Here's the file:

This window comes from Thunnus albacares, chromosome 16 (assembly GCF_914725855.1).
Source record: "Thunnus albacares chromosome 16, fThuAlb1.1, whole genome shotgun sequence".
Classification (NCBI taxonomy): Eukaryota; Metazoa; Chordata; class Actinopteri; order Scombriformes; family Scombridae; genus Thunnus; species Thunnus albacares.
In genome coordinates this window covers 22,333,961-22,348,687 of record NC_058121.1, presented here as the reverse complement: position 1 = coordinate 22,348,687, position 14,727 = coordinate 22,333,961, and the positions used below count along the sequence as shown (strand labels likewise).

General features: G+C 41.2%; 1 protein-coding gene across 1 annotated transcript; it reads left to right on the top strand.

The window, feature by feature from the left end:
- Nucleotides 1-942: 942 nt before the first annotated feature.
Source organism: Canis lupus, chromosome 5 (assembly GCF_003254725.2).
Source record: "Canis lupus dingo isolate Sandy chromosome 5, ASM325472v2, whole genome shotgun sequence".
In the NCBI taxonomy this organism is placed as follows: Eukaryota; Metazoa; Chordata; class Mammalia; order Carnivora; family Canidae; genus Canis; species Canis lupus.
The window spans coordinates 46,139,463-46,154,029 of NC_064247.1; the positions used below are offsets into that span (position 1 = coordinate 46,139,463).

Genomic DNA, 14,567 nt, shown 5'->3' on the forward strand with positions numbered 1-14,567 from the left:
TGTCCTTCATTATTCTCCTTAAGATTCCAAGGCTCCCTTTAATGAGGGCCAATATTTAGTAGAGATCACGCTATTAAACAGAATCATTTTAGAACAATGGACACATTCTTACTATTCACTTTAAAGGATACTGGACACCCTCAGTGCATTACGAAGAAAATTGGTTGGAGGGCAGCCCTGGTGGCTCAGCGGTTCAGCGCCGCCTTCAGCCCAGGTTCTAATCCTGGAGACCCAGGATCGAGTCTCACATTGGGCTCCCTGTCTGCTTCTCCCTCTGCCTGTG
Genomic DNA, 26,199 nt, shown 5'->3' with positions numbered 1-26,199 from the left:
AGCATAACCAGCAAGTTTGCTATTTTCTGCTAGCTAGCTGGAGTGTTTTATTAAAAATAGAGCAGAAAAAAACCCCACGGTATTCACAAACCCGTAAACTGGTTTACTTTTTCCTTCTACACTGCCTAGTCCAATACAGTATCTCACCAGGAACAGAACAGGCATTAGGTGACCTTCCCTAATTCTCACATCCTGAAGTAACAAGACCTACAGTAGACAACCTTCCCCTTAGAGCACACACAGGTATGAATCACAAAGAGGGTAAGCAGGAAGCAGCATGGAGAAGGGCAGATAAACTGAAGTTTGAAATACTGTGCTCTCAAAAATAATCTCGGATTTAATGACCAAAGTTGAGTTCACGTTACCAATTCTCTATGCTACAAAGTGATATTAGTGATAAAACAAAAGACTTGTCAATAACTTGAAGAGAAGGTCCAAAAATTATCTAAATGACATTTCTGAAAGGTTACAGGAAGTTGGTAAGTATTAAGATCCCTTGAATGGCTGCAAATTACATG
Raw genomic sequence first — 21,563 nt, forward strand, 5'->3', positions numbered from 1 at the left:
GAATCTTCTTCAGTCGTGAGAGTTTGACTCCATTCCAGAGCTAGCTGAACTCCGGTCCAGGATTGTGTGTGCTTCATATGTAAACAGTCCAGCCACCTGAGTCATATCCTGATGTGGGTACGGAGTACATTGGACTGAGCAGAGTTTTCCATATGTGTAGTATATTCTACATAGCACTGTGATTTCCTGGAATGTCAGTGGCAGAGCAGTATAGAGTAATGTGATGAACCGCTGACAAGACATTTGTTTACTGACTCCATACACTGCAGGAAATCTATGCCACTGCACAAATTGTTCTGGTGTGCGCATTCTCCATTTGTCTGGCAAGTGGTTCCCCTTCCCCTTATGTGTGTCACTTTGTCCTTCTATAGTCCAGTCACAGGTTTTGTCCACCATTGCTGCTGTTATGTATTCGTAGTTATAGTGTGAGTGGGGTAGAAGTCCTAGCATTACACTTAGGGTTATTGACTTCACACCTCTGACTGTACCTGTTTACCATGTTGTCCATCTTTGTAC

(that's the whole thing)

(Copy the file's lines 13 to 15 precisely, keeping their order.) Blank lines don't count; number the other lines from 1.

TGTCCTTCATTATTCTCCTTAAGATTCCAAGGCTCCCTTTAATGAGGGCCAATATTTAGTAGAGATCACGCTATTAAACAGAATCATTTTAGAACAATGGACACATTCTTACTATTCACTTTAAAGGATACTGGACACCCTCAGTGCATTACGAAGAAAATTGGTTGGAGGGCAGCCCTGGTGGCTCAGCGGTTCAGCGCCGCCTTCAGCCCAGGTTCTAATCCTGGAGACCCAGGATCGAGTCTCACATTGGGCTCCCTGTCTGCTTCTCCCTCTGCCTGTG
Genomic DNA, 26,199 nt, shown 5'->3' with positions numbered 1-26,199 from the left:
AGCATAACCAGCAAGTTTGCTATTTTCTGCTAGCTAGCTGGAGTGTTTTATTAAAAATAGAGCAGAAAAAAACCCCACGGTATTCACAAACCCGTAAACTGGTTTACTTTTTCCTTCTACACTGCCTAGTCCAATACAGTATCTCACCAGGAACAGAACAGGCATTAGGTGACCTTCCCTAATTCTCACATCCTGAAGTAACAAGACCTACAGTAGACAACCTTCCCCTTAGAGCACACACAGGTATGAATCACAAAGAGGGTAAGCAGGAAGCAGCATGGAGAAGGGCAGATAAACTGAAGTTTGAAATACTGTGCTCTCAAAAATAATCTCGGATTTAATGACCAAAGTTGAGTTCACGTTACCAATTCTCTATGCTACAAAGTGATATTAGTGATAAAACAAAAGACTTGTCAATAACTTGAAGAGAAGGTCCAAAAATTATCTAAATGACATTTCTGAAAGGTTACAGGAAGTTGGTAAGTATTAAGATCCCTTGAATGGCTGCAAATTACATG